Most of the more vigorous members of the class were derived by crossing the two Asiatic species. Rosa multiflora and Rosa wichuraiana with assorted garden roses. This fact may seem unimportant to many rose growers, but it influences the proper training method to induce maximum bloom production.
As Rosa wichuraiana, the parent from which most of these roses was derived, is of trailing or creeping habit, its descendants will invariably bloom more profusely if the flowering wood is trained in a somewhat horizontal position.
The less vigorous climbing hybrid teas prefer vertical training as they are, in most instances, sports of upright growing roses.
Climbing Roses And Winter Protection
The numerous varieties of the entire group of climbing roses vary considerably in hardiness, but none are dependably hardy, without protection, in all parts of our country.
The small cluster flowering types are generally the most vital. Their blossoms denote a closer affinity to the moderately vigorous species than the more tender roses.
The climbing hybrid teas are the most susceptible to winter injury and are of value only in areas of wide rate temperatures. Protection, when required, is afforded by laying the canes on the ground and covering them with burlap or soil as the severity of the weather demands.
Climbing roses should not be fertilized except in early spring. Later feeding encourages fall growth susceptible to winter damage.
As a rose will usually outlast the post or fence on which it is trained, the support must be as nearly permanent as possible. Wooden posts should be treated below the soil level with a wood preservative and painted above to prevent rapid decay.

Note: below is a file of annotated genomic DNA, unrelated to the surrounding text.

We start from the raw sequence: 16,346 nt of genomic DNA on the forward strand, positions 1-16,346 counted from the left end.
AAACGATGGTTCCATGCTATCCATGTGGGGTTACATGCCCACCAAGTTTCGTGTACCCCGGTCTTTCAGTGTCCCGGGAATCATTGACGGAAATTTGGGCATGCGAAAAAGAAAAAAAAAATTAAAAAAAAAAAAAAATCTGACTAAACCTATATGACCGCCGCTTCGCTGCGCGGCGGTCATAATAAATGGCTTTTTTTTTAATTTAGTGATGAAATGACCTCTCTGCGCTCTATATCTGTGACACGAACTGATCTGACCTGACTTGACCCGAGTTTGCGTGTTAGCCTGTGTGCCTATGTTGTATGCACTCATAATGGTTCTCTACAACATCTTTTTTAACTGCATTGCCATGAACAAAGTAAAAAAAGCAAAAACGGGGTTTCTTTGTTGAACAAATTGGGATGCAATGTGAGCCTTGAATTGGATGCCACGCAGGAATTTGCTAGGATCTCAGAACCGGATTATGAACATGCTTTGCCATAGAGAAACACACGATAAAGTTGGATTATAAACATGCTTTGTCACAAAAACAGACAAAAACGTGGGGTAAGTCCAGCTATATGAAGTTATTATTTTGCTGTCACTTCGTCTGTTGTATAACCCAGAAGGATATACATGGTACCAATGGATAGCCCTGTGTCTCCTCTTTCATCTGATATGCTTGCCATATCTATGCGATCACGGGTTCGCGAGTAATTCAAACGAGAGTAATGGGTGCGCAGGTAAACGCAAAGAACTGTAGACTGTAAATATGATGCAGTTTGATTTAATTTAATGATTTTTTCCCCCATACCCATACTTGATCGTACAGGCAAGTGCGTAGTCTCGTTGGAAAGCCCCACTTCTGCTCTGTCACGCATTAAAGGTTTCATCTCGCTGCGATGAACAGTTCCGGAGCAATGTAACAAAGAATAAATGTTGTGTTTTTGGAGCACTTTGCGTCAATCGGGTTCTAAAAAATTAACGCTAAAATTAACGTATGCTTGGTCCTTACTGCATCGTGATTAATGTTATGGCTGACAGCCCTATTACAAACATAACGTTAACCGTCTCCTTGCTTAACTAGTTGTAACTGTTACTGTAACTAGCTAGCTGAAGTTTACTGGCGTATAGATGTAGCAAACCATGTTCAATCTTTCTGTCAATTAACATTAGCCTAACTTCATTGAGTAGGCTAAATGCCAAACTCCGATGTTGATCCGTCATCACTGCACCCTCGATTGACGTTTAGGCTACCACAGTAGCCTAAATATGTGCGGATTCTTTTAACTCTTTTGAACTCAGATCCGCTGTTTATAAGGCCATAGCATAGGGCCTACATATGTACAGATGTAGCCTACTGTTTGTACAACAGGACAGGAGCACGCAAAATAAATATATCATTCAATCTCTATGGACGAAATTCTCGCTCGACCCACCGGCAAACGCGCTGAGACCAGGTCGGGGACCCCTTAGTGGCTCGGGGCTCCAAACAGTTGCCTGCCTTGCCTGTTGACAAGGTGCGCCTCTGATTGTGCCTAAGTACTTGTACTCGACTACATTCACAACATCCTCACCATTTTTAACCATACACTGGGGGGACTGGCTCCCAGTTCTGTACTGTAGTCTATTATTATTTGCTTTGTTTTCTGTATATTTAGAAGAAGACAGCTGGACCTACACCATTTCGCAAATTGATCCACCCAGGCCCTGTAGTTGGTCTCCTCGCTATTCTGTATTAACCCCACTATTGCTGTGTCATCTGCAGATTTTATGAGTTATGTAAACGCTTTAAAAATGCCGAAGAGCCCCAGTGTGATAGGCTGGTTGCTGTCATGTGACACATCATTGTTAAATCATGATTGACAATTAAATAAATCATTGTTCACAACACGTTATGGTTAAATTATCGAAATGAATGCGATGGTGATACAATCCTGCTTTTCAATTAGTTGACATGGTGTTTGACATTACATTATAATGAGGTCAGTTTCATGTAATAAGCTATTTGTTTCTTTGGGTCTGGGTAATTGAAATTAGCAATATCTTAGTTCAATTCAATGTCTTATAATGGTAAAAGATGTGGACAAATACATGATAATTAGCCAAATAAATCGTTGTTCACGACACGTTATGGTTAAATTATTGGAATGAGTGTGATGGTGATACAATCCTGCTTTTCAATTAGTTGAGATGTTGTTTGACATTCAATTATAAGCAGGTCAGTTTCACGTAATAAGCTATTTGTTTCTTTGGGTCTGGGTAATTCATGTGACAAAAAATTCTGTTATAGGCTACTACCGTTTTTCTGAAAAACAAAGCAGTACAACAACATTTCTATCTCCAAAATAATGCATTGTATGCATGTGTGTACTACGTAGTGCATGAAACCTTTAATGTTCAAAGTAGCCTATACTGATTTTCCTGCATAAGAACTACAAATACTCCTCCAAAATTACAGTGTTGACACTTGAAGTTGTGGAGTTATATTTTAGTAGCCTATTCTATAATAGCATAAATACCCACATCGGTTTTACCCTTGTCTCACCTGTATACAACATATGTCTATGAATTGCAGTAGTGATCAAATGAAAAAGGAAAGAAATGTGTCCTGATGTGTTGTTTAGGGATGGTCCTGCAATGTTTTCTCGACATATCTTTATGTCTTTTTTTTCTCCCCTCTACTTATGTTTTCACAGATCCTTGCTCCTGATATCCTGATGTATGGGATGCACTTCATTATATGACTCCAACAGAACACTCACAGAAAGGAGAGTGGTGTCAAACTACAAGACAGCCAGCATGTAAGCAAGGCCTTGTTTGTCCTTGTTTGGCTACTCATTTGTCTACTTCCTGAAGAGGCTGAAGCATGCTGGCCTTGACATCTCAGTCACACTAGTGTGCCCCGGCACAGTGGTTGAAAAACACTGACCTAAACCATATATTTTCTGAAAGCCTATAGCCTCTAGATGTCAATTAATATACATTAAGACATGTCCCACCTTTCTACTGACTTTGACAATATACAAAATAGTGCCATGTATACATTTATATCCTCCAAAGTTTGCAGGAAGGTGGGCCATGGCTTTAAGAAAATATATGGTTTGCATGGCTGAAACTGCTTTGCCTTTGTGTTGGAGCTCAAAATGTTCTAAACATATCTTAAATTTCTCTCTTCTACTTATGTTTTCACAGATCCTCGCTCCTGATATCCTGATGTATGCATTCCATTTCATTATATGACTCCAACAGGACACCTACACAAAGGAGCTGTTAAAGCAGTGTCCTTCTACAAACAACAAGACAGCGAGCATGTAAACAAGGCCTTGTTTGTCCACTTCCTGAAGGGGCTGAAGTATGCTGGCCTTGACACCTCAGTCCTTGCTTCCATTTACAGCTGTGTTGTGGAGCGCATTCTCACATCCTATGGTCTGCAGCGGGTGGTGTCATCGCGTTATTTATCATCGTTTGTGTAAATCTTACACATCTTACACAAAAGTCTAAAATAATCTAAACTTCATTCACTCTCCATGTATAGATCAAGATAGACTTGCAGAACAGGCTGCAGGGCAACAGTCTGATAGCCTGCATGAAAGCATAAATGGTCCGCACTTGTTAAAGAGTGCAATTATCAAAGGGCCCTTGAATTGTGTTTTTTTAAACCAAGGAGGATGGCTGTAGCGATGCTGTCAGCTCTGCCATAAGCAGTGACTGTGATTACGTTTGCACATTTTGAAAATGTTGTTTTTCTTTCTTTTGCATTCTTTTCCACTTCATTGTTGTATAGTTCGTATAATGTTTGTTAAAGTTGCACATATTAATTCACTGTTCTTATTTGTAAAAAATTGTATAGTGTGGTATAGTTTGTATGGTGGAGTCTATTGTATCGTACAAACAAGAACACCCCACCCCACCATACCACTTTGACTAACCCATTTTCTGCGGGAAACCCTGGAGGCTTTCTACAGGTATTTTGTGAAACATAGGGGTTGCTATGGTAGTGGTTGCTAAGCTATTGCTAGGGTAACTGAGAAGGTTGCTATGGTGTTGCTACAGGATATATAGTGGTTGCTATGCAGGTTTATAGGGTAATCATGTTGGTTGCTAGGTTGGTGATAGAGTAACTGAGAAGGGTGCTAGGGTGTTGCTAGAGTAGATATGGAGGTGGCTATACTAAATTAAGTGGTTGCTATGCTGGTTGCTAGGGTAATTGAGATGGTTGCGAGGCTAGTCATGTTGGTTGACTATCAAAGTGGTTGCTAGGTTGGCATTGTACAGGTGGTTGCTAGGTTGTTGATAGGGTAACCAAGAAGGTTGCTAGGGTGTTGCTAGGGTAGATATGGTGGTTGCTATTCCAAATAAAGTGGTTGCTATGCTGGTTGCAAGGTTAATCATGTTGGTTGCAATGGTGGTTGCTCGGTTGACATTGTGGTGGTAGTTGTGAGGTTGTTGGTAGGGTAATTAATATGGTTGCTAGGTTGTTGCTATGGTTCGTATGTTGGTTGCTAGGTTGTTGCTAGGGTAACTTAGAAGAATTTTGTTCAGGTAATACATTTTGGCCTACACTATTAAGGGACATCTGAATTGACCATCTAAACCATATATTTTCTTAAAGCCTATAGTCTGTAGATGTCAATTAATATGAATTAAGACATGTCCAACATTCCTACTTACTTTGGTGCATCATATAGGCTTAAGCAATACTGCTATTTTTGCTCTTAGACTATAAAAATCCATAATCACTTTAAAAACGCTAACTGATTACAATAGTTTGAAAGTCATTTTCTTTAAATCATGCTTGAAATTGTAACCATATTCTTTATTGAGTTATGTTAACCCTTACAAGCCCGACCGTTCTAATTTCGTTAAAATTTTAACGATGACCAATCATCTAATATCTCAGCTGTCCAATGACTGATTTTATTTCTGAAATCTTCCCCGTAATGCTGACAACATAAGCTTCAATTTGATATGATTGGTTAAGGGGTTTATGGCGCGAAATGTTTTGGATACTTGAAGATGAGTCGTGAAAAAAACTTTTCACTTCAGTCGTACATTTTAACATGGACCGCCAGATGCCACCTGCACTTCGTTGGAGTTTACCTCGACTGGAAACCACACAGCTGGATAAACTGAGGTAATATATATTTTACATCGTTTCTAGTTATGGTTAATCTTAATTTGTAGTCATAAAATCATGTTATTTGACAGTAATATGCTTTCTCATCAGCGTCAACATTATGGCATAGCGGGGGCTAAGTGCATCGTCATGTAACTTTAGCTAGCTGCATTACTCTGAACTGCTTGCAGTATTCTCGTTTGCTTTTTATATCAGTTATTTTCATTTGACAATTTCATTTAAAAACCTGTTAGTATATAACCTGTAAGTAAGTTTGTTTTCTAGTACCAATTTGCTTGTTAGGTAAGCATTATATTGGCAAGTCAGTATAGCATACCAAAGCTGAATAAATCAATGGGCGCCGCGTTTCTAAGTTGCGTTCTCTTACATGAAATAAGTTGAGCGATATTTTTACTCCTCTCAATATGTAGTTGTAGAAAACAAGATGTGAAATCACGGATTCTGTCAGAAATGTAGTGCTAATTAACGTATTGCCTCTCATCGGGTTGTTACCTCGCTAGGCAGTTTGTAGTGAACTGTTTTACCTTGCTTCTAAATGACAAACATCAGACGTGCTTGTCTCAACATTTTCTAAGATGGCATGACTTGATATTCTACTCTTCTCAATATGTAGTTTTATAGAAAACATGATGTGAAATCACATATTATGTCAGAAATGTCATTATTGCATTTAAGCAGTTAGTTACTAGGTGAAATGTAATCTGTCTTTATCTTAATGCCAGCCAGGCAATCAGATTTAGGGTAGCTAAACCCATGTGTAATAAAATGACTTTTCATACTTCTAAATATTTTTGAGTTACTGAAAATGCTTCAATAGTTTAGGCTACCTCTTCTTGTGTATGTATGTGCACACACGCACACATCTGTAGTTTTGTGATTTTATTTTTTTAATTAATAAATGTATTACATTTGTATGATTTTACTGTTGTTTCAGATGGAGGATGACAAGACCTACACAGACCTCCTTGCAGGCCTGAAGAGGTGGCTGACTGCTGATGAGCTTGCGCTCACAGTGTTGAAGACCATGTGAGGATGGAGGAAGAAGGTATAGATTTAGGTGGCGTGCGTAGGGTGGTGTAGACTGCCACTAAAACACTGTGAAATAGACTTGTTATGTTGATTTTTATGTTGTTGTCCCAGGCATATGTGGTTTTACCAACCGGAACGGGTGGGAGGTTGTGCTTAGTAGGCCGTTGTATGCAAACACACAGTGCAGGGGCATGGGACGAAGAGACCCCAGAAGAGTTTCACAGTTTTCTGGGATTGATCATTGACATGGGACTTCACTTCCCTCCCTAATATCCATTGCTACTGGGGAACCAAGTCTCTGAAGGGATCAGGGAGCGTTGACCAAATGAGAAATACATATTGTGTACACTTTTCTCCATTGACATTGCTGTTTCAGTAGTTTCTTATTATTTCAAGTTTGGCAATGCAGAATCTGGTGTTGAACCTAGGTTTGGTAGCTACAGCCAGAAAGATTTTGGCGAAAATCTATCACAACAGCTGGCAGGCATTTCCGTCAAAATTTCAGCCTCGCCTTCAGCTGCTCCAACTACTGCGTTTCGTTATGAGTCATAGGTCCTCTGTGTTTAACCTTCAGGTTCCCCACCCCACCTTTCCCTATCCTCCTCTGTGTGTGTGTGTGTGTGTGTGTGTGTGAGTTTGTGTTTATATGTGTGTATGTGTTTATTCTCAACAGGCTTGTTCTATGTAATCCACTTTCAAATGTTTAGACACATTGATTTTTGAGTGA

Metal posts will last for many years if they are embedded in concrete above the ground line.
Consider The Support Color
Some consideration should be given to the color of the rose and its support as the colors will often clash, and the general appearance will be unpleasant.
A few years ago, a visitor to our garden whose home was on a lot adjoining a small ravine conceived the idea of covering a fence with closely planted climbers to conceal the ravine. His plan was a good one, and varieties and sources were suggested.
Three years later, I was asked to visit his garden to see his “patriotic fence.” This intrigued and puzzled me, and as no other description was given, his invitation was accepted. I was surprised to find that the fence consisted of alternate plantings of red, white, and deep violet roses.
It was not a pleasing combination, but it was unique and attracted considerable attention and probably some criticism. They were not the varieties I had suggested.
Another group of roses associated with climbers or ramblers are varieties adapted for use as groundcovers. Rosa wichuraiana, the pure white single-flowered species with glossy leaves, is probably the most satisfactory member of this group. It is winter hardy where temperatures drop to – 10° degrees and farther north if there is ample snow cover. Place plants about 6’ feet apart for ground coverage.